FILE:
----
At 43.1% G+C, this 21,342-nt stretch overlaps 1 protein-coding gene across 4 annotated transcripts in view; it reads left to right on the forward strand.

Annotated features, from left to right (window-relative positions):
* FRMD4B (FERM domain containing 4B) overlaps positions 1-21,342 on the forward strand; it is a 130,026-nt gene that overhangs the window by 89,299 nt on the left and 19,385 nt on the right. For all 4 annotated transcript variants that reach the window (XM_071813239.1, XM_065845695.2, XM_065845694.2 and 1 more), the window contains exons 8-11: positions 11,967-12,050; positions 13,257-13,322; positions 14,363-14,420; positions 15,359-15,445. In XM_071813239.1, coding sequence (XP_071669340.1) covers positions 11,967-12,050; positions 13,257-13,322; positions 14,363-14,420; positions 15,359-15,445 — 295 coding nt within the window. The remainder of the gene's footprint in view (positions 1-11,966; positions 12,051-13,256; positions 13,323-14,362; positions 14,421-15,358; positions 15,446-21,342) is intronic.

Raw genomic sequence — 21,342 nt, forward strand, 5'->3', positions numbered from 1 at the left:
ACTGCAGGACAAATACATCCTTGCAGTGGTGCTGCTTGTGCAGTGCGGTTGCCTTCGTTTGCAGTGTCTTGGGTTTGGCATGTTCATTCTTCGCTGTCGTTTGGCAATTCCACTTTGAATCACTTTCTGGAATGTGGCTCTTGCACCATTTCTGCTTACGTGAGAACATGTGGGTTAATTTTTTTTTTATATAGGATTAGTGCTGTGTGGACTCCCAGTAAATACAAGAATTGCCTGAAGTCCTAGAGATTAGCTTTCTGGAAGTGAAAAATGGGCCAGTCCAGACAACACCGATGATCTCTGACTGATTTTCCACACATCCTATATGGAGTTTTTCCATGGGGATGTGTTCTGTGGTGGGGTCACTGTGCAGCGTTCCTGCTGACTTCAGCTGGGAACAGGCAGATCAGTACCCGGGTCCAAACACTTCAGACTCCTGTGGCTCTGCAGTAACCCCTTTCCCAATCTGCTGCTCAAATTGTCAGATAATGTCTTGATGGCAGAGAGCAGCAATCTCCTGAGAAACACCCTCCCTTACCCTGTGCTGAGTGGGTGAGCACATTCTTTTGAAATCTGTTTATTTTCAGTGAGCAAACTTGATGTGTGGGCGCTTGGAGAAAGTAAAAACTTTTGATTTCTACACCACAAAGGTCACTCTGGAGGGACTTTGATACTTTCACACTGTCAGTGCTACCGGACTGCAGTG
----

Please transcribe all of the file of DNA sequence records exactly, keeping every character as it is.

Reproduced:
At 43.1% G+C, this 21,342-nt stretch overlaps 1 protein-coding gene across 4 annotated transcripts in view; it reads left to right on the forward strand.

Annotated features, from left to right (window-relative positions):
* FRMD4B (FERM domain containing 4B) overlaps positions 1-21,342 on the forward strand; it is a 130,026-nt gene that overhangs the window by 89,299 nt on the left and 19,385 nt on the right. For all 4 annotated transcript variants that reach the window (XM_071813239.1, XM_065845695.2, XM_065845694.2 and 1 more), the window contains exons 8-11: positions 11,967-12,050; positions 13,257-13,322; positions 14,363-14,420; positions 15,359-15,445. In XM_071813239.1, coding sequence (XP_071669340.1) covers positions 11,967-12,050; positions 13,257-13,322; positions 14,363-14,420; positions 15,359-15,445 — 295 coding nt within the window. The remainder of the gene's footprint in view (positions 1-11,966; positions 12,051-13,256; positions 13,323-14,362; positions 14,421-15,358; positions 15,446-21,342) is intronic.

Raw genomic sequence — 21,342 nt, forward strand, 5'->3', positions numbered from 1 at the left:
ACTGCAGGACAAATACATCCTTGCAGTGGTGCTGCTTGTGCAGTGCGGTTGCCTTCGTTTGCAGTGTCTTGGGTTTGGCATGTTCATTCTTCGCTGTCGTTTGGCAATTCCACTTTGAATCACTTTCTGGAATGTGGCTCTTGCACCATTTCTGCTTACGTGAGAACATGTGGGTTAATTTTTTTTTTATATAGGATTAGTGCTGTGTGGACTCCCAGTAAATACAAGAATTGCCTGAAGTCCTAGAGATTAGCTTTCTGGAAGTGAAAAATGGGCCAGTCCAGACAACACCGATGATCTCTGACTGATTTTCCACACATCCTATATGGAGTTTTTCCATGGGGATGTGTTCTGTGGTGGGGTCACTGTGCAGCGTTCCTGCTGACTTCAGCTGGGAACAGGCAGATCAGTACCCGGGTCCAAACACTTCAGACTCCTGTGGCTCTGCAGTAACCCCTTTCCCAATCTGCTGCTCAAATTGTCAGATAATGTCTTGATGGCAGAGAGCAGCAATCTCCTGAGAAACACCCTCCCTTACCCTGTGCTGAGTGGGTGAGCACATTCTTTTGAAATCTGTTTATTTTCAGTGAGCAAACTTGATGTGTGGGCGCTTGGAGAAAGTAAAAACTTTTGATTTCTACACCACAAAGGTCACTCTGGAGGGACTTTGATACTTTCACACTGTCAGTGCTACCGGACTGCAGTG